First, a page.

Ideally, your overall portfolio should beat the market average. But even the best stock picker will only win with some selections. At this point some shareholders may be questioning their investment in Credicorp Ltd. (NYSE:BAP), since the last five years saw the share price fall 32%.
Now let's have a look at the company's fundamentals, and see if the long term shareholder return has matched the performance of the underlying business.
To quote Buffett, 'Ships will sail around the world but the Flat Earth Society will flourish. There will continue to be wide discrepancies between price and value in the marketplace...' By comparing earnings per share (EPS) and share price changes over time, we can get a feel for how investor attitudes to a company have morphed over time.
While the share price declined over five years, Credicorp actually managed to increase EPS by an average of 3.5% per year. So it doesn't seem like EPS is a great guide to understanding how the market is valuing the stock. Or possibly, the market was previously very optimistic, so the stock has disappointed, despite improving EPS.
Based on these numbers, we'd venture that the market may have been over-optimistic about forecast growth, half a decade ago. Having said that, we might get a better idea of what's going on with the stock by looking at other metrics.
We note that the dividend has remained healthy, so that wouldn't really explain the share price drop. While it's not completely obvious why the share price is down, a closer look at the company's history might help explain it.
The company's revenue and earnings (over time) are depicted in the image below (click to see the exact numbers).
Credicorp is well known by investors, and plenty of clever analysts have tried to predict the future profit levels. So it makes a lot of sense to check out what analysts think Credicorp will earn in the future (free analyst consensus estimates)
What About Dividends?
It is important to consider the total shareholder return, as well as the share price return, for any given stock. The TSR is a return calculation that accounts for the value of cash dividends (assuming that any dividend received was reinvested) and the calculated value of any discounted capital raisings and spin-offs. So for companies that pay a generous dividend, the TSR is often a lot higher than the share price return. We note that for Credicorp the TSR over the last 5 years was -17%, which is better than the share price return mentioned above. And there's no prize for guessing that the dividend payments largely explain the divergence!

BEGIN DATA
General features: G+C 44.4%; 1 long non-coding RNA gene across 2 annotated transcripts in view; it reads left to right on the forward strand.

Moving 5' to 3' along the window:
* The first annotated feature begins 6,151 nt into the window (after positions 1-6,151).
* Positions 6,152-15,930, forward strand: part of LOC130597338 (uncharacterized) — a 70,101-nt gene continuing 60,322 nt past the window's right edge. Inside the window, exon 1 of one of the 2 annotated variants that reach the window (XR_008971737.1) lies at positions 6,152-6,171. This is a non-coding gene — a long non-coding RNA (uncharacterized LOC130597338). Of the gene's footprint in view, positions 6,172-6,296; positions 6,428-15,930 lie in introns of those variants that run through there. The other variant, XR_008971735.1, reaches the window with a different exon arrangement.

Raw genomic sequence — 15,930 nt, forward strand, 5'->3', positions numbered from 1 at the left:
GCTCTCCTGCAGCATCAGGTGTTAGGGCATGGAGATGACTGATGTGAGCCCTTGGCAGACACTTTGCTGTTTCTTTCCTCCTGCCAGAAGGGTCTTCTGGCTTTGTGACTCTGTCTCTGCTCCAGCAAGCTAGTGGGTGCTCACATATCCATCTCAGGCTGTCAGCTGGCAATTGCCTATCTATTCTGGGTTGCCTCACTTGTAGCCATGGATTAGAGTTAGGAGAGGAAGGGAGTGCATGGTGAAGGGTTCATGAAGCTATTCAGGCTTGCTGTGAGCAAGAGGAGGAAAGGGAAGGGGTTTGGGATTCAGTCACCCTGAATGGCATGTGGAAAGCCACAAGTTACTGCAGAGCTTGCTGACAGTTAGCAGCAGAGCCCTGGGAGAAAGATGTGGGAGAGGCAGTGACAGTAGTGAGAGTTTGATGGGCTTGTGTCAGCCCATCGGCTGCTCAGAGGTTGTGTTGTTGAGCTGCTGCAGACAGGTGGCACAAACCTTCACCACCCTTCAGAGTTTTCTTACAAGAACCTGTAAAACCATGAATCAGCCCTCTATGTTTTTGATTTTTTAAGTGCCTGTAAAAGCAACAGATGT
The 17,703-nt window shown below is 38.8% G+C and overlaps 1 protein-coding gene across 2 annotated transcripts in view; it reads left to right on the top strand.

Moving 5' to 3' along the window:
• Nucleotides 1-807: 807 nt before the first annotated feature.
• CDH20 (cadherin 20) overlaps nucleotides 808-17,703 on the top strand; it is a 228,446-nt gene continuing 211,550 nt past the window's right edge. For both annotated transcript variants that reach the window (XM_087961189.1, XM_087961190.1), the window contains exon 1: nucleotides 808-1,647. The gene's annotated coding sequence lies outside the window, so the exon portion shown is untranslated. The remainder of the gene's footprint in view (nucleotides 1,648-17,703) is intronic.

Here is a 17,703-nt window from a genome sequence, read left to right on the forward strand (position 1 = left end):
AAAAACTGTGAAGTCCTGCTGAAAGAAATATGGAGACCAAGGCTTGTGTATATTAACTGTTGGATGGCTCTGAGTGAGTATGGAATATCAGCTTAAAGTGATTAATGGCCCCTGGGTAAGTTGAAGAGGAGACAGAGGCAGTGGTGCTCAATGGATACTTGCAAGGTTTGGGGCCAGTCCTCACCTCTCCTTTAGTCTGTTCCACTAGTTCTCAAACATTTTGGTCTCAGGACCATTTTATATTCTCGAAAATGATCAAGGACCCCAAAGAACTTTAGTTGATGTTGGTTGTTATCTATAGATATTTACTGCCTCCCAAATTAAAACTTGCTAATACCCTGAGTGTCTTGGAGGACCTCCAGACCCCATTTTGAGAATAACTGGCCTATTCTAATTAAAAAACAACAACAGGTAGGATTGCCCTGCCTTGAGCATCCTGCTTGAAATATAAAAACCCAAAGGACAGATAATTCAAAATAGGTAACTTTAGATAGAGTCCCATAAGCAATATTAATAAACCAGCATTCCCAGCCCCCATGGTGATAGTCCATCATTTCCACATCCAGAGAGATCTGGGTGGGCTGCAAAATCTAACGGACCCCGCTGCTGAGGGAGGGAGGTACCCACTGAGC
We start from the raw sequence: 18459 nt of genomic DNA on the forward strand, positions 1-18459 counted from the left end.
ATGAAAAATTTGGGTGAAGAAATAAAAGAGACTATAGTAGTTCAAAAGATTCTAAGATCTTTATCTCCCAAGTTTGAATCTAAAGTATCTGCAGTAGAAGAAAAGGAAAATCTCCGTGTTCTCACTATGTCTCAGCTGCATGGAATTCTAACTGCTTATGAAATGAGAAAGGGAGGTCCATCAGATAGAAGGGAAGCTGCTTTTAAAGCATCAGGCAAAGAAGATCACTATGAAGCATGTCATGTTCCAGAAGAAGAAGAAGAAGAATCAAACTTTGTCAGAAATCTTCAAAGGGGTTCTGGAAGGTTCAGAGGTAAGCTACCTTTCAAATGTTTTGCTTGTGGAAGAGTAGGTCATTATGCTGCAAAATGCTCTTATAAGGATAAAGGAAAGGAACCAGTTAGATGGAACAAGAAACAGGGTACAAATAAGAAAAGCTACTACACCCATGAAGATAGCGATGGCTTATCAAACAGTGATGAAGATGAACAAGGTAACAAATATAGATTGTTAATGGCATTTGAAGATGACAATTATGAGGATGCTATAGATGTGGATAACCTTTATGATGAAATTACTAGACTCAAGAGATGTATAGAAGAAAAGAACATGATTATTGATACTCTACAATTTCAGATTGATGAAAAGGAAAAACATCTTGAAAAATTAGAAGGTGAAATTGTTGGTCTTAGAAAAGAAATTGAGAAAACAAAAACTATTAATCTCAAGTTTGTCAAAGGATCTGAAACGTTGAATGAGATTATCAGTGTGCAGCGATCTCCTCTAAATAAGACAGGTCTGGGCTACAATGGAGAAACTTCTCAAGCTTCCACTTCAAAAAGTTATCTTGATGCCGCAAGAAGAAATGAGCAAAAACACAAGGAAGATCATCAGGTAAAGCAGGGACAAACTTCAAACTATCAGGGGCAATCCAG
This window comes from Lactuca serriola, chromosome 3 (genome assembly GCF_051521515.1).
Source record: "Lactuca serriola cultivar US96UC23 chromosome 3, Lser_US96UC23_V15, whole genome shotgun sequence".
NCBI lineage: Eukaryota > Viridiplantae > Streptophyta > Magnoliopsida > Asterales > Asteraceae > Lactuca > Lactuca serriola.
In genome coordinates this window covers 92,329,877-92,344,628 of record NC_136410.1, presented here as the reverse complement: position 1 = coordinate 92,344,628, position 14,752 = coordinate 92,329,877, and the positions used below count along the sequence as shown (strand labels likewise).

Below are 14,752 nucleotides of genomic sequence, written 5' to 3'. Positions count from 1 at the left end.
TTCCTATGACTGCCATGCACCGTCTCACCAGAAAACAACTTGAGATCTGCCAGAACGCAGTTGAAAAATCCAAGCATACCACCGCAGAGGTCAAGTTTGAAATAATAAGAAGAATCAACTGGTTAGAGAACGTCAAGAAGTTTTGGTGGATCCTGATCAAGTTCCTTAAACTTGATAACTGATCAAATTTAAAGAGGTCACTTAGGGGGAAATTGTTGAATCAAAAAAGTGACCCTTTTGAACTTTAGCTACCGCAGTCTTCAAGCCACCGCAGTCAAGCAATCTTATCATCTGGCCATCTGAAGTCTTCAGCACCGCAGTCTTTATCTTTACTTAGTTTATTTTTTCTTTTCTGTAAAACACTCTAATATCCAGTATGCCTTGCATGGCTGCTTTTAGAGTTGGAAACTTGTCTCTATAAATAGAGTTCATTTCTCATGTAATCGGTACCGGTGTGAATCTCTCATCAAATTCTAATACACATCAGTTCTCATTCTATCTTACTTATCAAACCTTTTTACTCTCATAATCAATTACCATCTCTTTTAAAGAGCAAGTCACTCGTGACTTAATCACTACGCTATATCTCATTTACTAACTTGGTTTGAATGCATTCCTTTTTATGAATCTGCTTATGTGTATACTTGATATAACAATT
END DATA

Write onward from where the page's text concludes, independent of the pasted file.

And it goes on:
A Different Perspective
It's good to see that Credicorp has rewarded shareholders with a total shareholder return of 19% in the last twelve months. That's including the dividend. Notably the five-year annualised TSR loss of 3% per year compares very unfavourably with the recent share price performance. The long term loss makes us cautious, but the short term TSR gain certainly hints at a brighter future. It's always interesting to track share price performance over the longer term. But to understand Credicorp better, we need to consider many other factors. Consider for instance, the ever-present spectre of investment risk. We've identified 1 warning sign with Credicorp , and understanding them should be part of your investment process.
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Please note, the market returns quoted in this article reflect the market weighted average returns of stocks that currently trade on American exchanges.
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This article by Simply Wall St is general in nature. We provide commentary based on historical data and analyst forecasts only using an unbiased methodology and our articles are not intended to be financial advice. It does not constitute a recommendation to buy or sell any stock, and does not take account of your objectives, or your financial situation. We aim to bring you long-term focused analysis driven by fundamental data. Note that our analysis may not factor in the latest price-sensitive company announcements or qualitative material. Simply Wall St has no position in any stocks mentioned.